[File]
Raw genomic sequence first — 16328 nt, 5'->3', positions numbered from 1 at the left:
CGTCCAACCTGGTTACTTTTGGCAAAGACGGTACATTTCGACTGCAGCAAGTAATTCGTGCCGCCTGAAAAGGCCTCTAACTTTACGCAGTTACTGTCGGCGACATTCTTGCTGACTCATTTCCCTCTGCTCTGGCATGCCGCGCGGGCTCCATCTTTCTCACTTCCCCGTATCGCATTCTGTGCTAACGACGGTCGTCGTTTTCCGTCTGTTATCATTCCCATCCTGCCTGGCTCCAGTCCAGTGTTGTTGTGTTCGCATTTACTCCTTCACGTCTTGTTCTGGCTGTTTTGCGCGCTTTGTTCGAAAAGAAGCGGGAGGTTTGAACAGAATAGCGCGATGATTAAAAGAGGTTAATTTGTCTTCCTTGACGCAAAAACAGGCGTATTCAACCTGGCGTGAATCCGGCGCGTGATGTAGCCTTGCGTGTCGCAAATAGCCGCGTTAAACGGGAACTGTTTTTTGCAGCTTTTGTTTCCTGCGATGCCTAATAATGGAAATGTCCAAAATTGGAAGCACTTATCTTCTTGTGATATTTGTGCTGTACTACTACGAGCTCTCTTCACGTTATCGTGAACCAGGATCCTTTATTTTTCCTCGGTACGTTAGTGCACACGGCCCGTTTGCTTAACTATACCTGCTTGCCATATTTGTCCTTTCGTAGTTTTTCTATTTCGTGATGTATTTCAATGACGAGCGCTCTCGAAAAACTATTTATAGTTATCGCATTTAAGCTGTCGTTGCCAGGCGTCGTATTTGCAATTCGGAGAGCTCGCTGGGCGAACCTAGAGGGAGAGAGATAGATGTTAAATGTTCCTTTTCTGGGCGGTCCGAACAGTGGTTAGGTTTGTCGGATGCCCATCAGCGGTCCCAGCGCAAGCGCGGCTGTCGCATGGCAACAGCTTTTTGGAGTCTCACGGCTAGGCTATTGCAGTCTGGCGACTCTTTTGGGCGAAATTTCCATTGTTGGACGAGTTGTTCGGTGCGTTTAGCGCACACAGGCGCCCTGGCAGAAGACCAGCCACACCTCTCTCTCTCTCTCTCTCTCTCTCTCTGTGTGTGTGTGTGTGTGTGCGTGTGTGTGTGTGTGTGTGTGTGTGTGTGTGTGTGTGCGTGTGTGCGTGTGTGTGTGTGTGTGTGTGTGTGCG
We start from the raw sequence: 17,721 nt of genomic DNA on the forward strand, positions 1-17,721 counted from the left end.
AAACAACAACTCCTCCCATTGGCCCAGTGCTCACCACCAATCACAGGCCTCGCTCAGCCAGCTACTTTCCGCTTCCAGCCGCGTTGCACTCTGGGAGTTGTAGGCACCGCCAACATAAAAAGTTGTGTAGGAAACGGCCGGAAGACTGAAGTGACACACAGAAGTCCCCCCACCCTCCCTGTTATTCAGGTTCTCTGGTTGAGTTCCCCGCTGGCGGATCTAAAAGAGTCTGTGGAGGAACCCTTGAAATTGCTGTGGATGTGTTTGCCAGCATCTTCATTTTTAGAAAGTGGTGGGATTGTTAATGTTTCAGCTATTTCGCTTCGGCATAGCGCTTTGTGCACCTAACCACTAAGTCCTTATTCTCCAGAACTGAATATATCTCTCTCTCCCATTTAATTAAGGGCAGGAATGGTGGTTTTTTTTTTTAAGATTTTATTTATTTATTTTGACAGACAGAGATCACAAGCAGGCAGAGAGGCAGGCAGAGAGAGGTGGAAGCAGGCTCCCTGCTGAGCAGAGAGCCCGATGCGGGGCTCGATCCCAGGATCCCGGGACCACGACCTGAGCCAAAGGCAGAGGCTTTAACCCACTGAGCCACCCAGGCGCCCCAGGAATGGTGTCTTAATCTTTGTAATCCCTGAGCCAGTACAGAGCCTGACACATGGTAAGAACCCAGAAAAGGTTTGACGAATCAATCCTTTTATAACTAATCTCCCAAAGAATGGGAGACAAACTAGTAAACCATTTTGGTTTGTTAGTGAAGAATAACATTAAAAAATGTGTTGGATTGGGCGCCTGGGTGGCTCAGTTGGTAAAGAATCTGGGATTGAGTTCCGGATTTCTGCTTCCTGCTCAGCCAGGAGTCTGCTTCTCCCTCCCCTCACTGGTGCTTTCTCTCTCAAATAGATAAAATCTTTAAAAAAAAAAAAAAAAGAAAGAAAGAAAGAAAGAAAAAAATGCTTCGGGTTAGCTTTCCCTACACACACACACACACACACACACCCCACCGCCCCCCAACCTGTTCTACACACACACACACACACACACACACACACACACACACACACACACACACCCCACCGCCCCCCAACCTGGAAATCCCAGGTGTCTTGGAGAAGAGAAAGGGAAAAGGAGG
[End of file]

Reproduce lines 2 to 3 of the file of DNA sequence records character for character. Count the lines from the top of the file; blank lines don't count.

CGTCCAACCTGGTTACTTTTGGCAAAGACGGTACATTTCGACTGCAGCAAGTAATTCGTGCCGCCTGAAAAGGCCTCTAACTTTACGCAGTTACTGTCGGCGACATTCTTGCTGACTCATTTCCCTCTGCTCTGGCATGCCGCGCGGGCTCCATCTTTCTCACTTCCCCGTATCGCATTCTGTGCTAACGACGGTCGTCGTTTTCCGTCTGTTATCATTCCCATCCTGCCTGGCTCCAGTCCAGTGTTGTTGTGTTCGCATTTACTCCTTCACGTCTTGTTCTGGCTGTTTTGCGCGCTTTGTTCGAAAAGAAGCGGGAGGTTTGAACAGAATAGCGCGATGATTAAAAGAGGTTAATTTGTCTTCCTTGACGCAAAAACAGGCGTATTCAACCTGGCGTGAATCCGGCGCGTGATGTAGCCTTGCGTGTCGCAAATAGCCGCGTTAAACGGGAACTGTTTTTTGCAGCTTTTGTTTCCTGCGATGCCTAATAATGGAAATGTCCAAAATTGGAAGCACTTATCTTCTTGTGATATTTGTGCTGTACTACTACGAGCTCTCTTCACGTTATCGTGAACCAGGATCCTTTATTTTTCCTCGGTACGTTAGTGCACACGGCCCGTTTGCTTAACTATACCTGCTTGCCATATTTGTCCTTTCGTAGTTTTTCTATTTCGTGATGTATTTCAATGACGAGCGCTCTCGAAAAACTATTTATAGTTATCGCATTTAAGCTGTCGTTGCCAGGCGTCGTATTTGCAATTCGGAGAGCTCGCTGGGCGAACCTAGAGGGAGAGAGATAGATGTTAAATGTTCCTTTTCTGGGCGGTCCGAACAGTGGTTAGGTTTGTCGGATGCCCATCAGCGGTCCCAGCGCAAGCGCGGCTGTCGCATGGCAACAGCTTTTTGGAGTCTCACGGCTAGGCTATTGCAGTCTGGCGACTCTTTTGGGCGAAATTTCCATTGTTGGACGAGTTGTTCGGTGCGTTTAGCGCACACAGGCGCCCTGGCAGAAGACCAGCCACACCTCTCTCTCTCTCTCTCTCTCTCTCTCTGTGTGTGTGTGTGTGTGTGCGTGTGTGTGTGTGTGTGTGTGTGTGTGTGTGTGTGTGCGTGTGTGCGTGTGTGTGTGTGTGTGTGTGTGTGCG
We start from the raw sequence: 17,721 nt of genomic DNA on the forward strand, positions 1-17,721 counted from the left end.